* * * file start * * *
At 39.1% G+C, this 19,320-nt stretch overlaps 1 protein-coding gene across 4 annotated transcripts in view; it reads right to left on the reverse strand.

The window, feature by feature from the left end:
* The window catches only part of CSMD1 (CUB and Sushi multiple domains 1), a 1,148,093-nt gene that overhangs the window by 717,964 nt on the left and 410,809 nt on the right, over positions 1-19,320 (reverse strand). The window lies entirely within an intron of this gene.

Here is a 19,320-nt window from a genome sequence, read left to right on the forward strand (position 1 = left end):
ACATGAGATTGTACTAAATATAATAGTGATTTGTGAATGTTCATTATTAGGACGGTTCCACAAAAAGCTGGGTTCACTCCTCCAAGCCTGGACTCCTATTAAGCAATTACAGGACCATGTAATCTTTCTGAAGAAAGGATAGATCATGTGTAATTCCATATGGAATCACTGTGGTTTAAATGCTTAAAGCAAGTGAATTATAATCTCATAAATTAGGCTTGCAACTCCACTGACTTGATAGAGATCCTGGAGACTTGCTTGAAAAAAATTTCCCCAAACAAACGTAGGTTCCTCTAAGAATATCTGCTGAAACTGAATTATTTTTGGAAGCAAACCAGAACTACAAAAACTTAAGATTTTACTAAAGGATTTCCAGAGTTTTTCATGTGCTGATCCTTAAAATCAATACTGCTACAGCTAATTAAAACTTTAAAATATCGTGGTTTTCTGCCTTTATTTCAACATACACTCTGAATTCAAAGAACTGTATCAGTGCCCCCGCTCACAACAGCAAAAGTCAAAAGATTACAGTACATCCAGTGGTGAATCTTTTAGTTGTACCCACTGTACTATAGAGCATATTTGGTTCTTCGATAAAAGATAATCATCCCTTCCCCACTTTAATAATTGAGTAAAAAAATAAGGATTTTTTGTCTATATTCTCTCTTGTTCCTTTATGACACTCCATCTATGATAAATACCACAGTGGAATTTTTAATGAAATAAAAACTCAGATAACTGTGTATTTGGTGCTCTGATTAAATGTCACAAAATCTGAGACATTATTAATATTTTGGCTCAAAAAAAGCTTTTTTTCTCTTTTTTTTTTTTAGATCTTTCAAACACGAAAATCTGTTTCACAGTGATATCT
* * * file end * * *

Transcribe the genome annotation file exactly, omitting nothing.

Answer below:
At 39.1% G+C, this 19,320-nt stretch overlaps 1 protein-coding gene across 4 annotated transcripts in view; it reads right to left on the reverse strand.

The window, feature by feature from the left end:
* The window catches only part of CSMD1 (CUB and Sushi multiple domains 1), a 1,148,093-nt gene that overhangs the window by 717,964 nt on the left and 410,809 nt on the right, over positions 1-19,320 (reverse strand). The window lies entirely within an intron of this gene.

Here is a 19,320-nt window from a genome sequence, read left to right on the forward strand (position 1 = left end):
ACATGAGATTGTACTAAATATAATAGTGATTTGTGAATGTTCATTATTAGGACGGTTCCACAAAAAGCTGGGTTCACTCCTCCAAGCCTGGACTCCTATTAAGCAATTACAGGACCATGTAATCTTTCTGAAGAAAGGATAGATCATGTGTAATTCCATATGGAATCACTGTGGTTTAAATGCTTAAAGCAAGTGAATTATAATCTCATAAATTAGGCTTGCAACTCCACTGACTTGATAGAGATCCTGGAGACTTGCTTGAAAAAAATTTCCCCAAACAAACGTAGGTTCCTCTAAGAATATCTGCTGAAACTGAATTATTTTTGGAAGCAAACCAGAACTACAAAAACTTAAGATTTTACTAAAGGATTTCCAGAGTTTTTCATGTGCTGATCCTTAAAATCAATACTGCTACAGCTAATTAAAACTTTAAAATATCGTGGTTTTCTGCCTTTATTTCAACATACACTCTGAATTCAAAGAACTGTATCAGTGCCCCCGCTCACAACAGCAAAAGTCAAAAGATTACAGTACATCCAGTGGTGAATCTTTTAGTTGTACCCACTGTACTATAGAGCATATTTGGTTCTTCGATAAAAGATAATCATCCCTTCCCCACTTTAATAATTGAGTAAAAAAATAAGGATTTTTTGTCTATATTCTCTCTTGTTCCTTTATGACACTCCATCTATGATAAATACCACAGTGGAATTTTTAATGAAATAAAAACTCAGATAACTGTGTATTTGGTGCTCTGATTAAATGTCACAAAATCTGAGACATTATTAATATTTTGGCTCAAAAAAAGCTTTTTTTCTCTTTTTTTTTTTTAGATCTTTCAAACACGAAAATCTGTTTCACAGTGATATCT